On 7 January 1979, the Vietnamese Army invaded Cambodia – sweeping from power the brutal regime of the Khmer Rouge. While both were ostensibly Communist states, relations between these neighbours had dramatically deteriorated due to the stream of Cambodian refugees into Vietnam and the Khmer Rouge’s repeated forays into border towns, where residents were massacred. The Vietnamese occupation would last for another ten years. Yet … Continue reading Leang Seckon: After the Khmer Rouge
As communist governments across Eastern Europe floundered in the 1980s, strange creatures began to be seen behind the Iron Curtain. Mischievous little gnomes with cheeky smiles and pointy hats first appeared in the southern Polish city of Wrocław, and then began to pop up on the walls of cities across the country. But despite their comical appearance, these gnomes had a serious purpose – using surrealism as … Continue reading Ridiculing the Regime
Considering the current conflict ravaging Ukraine, it’s no surprise that the country’s national pavilion at this year’s Venice Biennale is highly policised. Within a confined glass cube on the waterfront, on the approach to the Arsenale, a host of young Ukrainian artists present works in response to the crisis. By combining them under the title of Hope!, curator Björn Geldhof announces the intention that the … Continue reading Venice Biennale Highlight #3: Hope!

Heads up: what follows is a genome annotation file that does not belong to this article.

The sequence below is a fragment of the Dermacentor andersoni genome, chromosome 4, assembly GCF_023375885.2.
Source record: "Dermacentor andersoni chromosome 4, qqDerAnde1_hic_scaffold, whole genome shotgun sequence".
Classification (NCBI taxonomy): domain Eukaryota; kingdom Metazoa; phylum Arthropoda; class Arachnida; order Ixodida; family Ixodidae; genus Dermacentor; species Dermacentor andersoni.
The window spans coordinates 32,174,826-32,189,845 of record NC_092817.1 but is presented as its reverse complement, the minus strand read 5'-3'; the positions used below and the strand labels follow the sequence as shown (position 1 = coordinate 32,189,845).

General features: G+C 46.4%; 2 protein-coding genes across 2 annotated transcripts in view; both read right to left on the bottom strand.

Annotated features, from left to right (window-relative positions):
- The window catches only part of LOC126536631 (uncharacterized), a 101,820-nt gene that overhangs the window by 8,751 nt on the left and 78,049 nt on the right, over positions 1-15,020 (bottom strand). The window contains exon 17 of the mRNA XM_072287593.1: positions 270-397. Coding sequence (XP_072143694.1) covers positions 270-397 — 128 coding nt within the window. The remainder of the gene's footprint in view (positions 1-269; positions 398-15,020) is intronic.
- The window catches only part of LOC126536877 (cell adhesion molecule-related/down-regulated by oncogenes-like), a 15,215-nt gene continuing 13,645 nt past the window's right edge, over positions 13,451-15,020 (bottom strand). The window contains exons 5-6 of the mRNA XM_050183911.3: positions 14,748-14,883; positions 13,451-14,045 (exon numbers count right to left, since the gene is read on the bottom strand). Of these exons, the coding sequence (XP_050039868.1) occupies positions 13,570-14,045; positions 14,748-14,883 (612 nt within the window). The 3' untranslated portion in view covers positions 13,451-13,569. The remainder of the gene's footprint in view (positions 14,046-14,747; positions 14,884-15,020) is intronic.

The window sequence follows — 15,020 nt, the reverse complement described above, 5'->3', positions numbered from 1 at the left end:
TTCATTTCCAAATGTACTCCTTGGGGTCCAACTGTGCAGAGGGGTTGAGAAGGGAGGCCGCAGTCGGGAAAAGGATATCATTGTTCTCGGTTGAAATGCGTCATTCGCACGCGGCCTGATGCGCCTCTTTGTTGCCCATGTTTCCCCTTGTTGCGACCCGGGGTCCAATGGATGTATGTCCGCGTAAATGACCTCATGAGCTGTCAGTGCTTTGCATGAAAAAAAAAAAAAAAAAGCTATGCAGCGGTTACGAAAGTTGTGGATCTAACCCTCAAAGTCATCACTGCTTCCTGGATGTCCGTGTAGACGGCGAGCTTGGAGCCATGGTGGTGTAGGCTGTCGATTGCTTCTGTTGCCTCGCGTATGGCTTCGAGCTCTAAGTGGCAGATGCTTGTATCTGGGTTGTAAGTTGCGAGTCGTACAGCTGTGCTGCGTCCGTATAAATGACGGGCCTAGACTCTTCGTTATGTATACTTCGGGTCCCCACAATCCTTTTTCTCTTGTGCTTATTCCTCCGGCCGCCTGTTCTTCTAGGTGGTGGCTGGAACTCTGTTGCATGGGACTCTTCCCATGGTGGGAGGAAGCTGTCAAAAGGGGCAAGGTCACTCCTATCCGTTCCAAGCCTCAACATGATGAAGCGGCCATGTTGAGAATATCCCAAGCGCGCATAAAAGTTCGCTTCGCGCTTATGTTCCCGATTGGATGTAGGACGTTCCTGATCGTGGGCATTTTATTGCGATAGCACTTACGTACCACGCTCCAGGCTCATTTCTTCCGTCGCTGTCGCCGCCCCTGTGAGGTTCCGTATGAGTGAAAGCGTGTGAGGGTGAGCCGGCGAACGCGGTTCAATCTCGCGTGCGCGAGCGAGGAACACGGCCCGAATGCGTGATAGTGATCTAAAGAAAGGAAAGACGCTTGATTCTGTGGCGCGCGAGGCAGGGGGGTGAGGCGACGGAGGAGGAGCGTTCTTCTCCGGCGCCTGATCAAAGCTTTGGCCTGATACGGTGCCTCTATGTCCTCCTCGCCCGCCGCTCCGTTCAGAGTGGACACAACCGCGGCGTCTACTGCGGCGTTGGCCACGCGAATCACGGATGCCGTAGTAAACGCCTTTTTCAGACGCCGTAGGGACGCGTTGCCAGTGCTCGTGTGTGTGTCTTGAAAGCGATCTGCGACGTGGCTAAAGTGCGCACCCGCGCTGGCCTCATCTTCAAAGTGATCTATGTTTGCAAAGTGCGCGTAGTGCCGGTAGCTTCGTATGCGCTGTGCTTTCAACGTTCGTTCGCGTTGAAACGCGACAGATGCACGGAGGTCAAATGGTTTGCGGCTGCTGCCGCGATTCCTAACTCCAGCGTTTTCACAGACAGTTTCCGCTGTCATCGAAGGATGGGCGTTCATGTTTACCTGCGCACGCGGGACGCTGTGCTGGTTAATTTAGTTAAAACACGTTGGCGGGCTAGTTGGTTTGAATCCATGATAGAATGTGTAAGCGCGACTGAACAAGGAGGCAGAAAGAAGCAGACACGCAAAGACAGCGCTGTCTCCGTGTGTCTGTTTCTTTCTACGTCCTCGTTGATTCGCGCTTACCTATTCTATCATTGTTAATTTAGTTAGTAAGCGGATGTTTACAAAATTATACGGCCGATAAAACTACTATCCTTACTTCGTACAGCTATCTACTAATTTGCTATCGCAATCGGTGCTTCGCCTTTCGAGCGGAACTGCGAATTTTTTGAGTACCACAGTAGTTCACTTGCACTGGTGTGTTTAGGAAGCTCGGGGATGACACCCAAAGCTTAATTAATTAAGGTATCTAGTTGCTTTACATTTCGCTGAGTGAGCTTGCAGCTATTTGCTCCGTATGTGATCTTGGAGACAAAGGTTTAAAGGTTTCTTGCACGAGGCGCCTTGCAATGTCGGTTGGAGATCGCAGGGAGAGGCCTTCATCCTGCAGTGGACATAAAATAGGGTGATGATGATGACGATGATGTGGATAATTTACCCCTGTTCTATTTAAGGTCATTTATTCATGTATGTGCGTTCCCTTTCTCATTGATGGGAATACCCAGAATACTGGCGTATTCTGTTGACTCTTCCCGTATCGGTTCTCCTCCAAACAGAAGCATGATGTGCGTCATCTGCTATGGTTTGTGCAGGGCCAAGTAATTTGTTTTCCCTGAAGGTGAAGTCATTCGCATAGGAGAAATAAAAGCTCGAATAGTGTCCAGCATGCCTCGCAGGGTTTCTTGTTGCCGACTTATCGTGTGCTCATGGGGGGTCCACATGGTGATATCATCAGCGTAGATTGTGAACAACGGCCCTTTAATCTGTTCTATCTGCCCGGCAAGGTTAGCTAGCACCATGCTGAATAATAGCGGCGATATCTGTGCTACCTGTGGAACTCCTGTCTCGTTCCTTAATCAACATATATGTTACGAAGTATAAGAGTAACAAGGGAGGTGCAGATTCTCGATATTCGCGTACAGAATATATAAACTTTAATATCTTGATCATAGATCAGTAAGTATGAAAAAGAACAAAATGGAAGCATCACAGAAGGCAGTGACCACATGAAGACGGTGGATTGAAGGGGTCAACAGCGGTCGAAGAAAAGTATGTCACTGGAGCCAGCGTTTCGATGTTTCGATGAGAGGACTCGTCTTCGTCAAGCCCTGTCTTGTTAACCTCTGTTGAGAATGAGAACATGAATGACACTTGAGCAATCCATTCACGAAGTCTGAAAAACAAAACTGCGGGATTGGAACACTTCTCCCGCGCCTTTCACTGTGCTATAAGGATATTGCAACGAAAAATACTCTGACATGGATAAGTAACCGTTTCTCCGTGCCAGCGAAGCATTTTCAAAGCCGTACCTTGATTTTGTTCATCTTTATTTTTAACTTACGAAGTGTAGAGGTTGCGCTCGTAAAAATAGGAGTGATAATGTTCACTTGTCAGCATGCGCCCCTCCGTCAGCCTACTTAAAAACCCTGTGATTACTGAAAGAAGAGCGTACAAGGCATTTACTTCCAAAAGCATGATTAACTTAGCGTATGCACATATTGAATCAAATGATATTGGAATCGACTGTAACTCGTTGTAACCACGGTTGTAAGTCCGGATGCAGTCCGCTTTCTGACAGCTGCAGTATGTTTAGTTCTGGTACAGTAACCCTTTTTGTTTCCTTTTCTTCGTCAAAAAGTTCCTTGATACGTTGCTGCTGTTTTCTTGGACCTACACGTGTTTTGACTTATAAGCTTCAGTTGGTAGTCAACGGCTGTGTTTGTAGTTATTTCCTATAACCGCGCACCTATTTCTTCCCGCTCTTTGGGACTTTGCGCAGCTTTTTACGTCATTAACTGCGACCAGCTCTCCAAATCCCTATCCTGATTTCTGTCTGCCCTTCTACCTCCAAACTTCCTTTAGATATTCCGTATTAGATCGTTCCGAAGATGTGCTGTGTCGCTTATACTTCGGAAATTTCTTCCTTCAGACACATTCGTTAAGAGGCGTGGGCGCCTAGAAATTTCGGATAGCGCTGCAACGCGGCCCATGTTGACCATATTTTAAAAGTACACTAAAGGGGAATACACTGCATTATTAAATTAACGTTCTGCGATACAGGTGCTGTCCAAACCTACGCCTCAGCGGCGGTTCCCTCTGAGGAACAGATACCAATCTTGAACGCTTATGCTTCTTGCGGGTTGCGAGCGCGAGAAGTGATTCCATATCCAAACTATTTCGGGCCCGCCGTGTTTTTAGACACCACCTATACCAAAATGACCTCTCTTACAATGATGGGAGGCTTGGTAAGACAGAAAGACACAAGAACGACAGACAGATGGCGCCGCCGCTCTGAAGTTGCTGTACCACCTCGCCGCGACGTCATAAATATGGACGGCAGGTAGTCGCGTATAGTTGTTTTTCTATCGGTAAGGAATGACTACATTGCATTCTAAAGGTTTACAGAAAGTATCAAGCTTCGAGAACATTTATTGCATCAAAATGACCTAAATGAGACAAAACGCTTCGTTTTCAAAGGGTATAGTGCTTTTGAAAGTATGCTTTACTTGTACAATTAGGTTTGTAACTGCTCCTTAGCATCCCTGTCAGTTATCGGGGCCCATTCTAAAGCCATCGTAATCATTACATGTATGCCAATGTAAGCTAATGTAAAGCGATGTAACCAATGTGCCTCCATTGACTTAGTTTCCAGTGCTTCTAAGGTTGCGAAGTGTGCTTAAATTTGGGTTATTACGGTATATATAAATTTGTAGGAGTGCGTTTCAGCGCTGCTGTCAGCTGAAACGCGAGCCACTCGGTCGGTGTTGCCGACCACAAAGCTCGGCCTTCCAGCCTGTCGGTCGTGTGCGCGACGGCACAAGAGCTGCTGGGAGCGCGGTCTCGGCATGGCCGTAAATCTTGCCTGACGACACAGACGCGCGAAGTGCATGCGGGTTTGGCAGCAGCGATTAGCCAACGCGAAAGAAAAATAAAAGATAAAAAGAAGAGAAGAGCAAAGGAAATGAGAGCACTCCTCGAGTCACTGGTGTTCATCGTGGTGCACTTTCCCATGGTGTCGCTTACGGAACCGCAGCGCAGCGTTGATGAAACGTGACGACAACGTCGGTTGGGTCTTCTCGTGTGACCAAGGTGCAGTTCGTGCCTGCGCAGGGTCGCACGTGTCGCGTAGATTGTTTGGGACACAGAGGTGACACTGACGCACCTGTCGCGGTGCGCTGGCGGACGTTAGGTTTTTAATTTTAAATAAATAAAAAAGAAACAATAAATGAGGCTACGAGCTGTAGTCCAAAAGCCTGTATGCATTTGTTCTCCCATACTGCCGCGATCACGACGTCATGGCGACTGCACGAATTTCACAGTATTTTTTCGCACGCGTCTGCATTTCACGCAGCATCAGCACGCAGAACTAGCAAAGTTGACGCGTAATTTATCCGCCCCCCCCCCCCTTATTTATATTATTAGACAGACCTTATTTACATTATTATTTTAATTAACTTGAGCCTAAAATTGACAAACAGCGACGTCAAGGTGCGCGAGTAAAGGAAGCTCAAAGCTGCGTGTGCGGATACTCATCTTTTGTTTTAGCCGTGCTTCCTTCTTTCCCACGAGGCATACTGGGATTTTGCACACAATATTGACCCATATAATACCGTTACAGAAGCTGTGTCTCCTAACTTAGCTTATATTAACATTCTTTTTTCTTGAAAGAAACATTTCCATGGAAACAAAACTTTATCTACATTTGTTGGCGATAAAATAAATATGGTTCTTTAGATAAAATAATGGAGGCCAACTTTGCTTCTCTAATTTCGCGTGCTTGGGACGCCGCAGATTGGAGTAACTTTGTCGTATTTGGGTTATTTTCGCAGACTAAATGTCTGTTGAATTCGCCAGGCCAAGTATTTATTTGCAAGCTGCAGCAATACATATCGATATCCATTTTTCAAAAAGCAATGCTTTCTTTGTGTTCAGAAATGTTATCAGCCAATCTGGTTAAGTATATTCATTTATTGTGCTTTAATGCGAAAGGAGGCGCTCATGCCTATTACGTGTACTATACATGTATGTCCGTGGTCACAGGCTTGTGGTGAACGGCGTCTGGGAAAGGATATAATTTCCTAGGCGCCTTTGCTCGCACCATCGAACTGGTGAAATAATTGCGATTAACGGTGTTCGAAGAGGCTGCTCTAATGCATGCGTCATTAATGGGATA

The spectre of Cold War looms large in the Hirshhorn’s latest exhibition, Damage Control: Art and Destruction Since 1950. The start date of its chronology points to an initial focus on the trauma of destruction in the immediate aftermath of World War II, and anxieties about the strange new world that rose from its ashes. Initial feelings of panic in the face of human fragility, … Continue reading Exhibition of the Month: Damage Control
Upon graduating from Moscow’s Stroganov School of Art and Design in 1967, Vitaly Komar and Alexander Melamid forged an artistic partnership that would last 36 years. At the forefront of the Soviet Nonconformist Art movement, they participated in exhibitions with other young Russian artists who renounced the strict artistic dogma of Socialist Realism. In 1972 Komar and Melamid founded Sots Art, mixing the aesthetics of … Continue reading Featured Artist: Komar and Melamid